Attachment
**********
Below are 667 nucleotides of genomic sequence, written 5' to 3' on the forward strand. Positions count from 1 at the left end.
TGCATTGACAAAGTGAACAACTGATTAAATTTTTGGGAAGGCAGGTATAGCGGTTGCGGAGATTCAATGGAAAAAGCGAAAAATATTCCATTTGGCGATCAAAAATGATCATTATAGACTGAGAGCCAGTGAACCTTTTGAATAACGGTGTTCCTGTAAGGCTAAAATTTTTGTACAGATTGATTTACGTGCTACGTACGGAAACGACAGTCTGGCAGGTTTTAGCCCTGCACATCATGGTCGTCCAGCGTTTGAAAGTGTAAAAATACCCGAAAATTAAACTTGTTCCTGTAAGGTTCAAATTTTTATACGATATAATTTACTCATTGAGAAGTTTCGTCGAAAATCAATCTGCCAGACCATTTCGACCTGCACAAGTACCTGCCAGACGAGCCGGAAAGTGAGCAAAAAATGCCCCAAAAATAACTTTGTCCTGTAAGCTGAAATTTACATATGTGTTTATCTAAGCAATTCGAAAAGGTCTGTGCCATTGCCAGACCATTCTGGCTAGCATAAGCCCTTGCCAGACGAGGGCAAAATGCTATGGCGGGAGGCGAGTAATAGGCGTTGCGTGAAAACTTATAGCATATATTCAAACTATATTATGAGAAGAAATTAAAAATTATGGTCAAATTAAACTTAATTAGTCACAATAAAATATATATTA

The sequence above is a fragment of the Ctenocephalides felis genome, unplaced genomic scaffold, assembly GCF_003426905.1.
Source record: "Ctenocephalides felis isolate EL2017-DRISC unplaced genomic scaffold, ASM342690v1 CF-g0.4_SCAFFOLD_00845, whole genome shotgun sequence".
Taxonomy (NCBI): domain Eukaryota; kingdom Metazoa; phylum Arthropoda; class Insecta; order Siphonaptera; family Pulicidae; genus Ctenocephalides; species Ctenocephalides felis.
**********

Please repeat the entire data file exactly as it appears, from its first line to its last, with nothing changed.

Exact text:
Below are 667 nucleotides of genomic sequence, written 5' to 3' on the forward strand. Positions count from 1 at the left end.
TGCATTGACAAAGTGAACAACTGATTAAATTTTTGGGAAGGCAGGTATAGCGGTTGCGGAGATTCAATGGAAAAAGCGAAAAATATTCCATTTGGCGATCAAAAATGATCATTATAGACTGAGAGCCAGTGAACCTTTTGAATAACGGTGTTCCTGTAAGGCTAAAATTTTTGTACAGATTGATTTACGTGCTACGTACGGAAACGACAGTCTGGCAGGTTTTAGCCCTGCACATCATGGTCGTCCAGCGTTTGAAAGTGTAAAAATACCCGAAAATTAAACTTGTTCCTGTAAGGTTCAAATTTTTATACGATATAATTTACTCATTGAGAAGTTTCGTCGAAAATCAATCTGCCAGACCATTTCGACCTGCACAAGTACCTGCCAGACGAGCCGGAAAGTGAGCAAAAAATGCCCCAAAAATAACTTTGTCCTGTAAGCTGAAATTTACATATGTGTTTATCTAAGCAATTCGAAAAGGTCTGTGCCATTGCCAGACCATTCTGGCTAGCATAAGCCCTTGCCAGACGAGGGCAAAATGCTATGGCGGGAGGCGAGTAATAGGCGTTGCGTGAAAACTTATAGCATATATTCAAACTATATTATGAGAAGAAATTAAAAATTATGGTCAAATTAAACTTAATTAGTCACAATAAAATATATATTA

The sequence above is a fragment of the Ctenocephalides felis genome, unplaced genomic scaffold, assembly GCF_003426905.1.
Source record: "Ctenocephalides felis isolate EL2017-DRISC unplaced genomic scaffold, ASM342690v1 CF-g0.4_SCAFFOLD_00845, whole genome shotgun sequence".
Taxonomy (NCBI): domain Eukaryota; kingdom Metazoa; phylum Arthropoda; class Insecta; order Siphonaptera; family Pulicidae; genus Ctenocephalides; species Ctenocephalides felis.